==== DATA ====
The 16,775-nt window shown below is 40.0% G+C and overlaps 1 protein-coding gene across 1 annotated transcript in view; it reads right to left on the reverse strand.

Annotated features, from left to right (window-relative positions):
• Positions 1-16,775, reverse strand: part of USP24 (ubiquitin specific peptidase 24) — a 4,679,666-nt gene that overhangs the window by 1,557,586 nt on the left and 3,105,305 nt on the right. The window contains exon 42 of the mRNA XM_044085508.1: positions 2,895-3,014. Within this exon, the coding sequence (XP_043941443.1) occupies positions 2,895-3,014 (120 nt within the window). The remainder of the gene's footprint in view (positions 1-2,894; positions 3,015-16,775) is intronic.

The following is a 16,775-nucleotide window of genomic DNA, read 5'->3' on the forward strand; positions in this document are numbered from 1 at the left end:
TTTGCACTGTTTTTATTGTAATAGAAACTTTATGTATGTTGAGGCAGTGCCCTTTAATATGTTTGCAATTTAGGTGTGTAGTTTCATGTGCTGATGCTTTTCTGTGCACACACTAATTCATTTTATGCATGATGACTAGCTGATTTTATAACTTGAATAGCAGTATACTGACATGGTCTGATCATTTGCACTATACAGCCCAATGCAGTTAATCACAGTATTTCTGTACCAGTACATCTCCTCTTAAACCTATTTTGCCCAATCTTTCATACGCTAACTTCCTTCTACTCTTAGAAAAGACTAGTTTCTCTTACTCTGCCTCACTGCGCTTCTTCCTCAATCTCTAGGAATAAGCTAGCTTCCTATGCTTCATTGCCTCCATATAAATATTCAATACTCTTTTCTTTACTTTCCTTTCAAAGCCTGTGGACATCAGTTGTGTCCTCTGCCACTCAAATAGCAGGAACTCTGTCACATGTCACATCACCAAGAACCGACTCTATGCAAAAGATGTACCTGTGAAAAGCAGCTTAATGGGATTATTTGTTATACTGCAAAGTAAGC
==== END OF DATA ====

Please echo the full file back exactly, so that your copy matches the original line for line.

The 16,775-nt window shown below is 40.0% G+C and overlaps 1 protein-coding gene across 1 annotated transcript in view; it reads right to left on the reverse strand.

Annotated features, from left to right (window-relative positions):
• Positions 1-16,775, reverse strand: part of USP24 (ubiquitin specific peptidase 24) — a 4,679,666-nt gene that overhangs the window by 1,557,586 nt on the left and 3,105,305 nt on the right. The window contains exon 42 of the mRNA XM_044085508.1: positions 2,895-3,014. Within this exon, the coding sequence (XP_043941443.1) occupies positions 2,895-3,014 (120 nt within the window). The remainder of the gene's footprint in view (positions 1-2,894; positions 3,015-16,775) is intronic.

The following is a 16,775-nucleotide window of genomic DNA, read 5'->3' on the forward strand; positions in this document are numbered from 1 at the left end:
TTTGCACTGTTTTTATTGTAATAGAAACTTTATGTATGTTGAGGCAGTGCCCTTTAATATGTTTGCAATTTAGGTGTGTAGTTTCATGTGCTGATGCTTTTCTGTGCACACACTAATTCATTTTATGCATGATGACTAGCTGATTTTATAACTTGAATAGCAGTATACTGACATGGTCTGATCATTTGCACTATACAGCCCAATGCAGTTAATCACAGTATTTCTGTACCAGTACATCTCCTCTTAAACCTATTTTGCCCAATCTTTCATACGCTAACTTCCTTCTACTCTTAGAAAAGACTAGTTTCTCTTACTCTGCCTCACTGCGCTTCTTCCTCAATCTCTAGGAATAAGCTAGCTTCCTATGCTTCATTGCCTCCATATAAATATTCAATACTCTTTTCTTTACTTTCCTTTCAAAGCCTGTGGACATCAGTTGTGTCCTCTGCCACTCAAATAGCAGGAACTCTGTCACATGTCACATCACCAAGAACCGACTCTATGCAAAAGATGTACCTGTGAAAAGCAGCTTAATGGGATTATTTGTTATACTGCAAAGTAAGC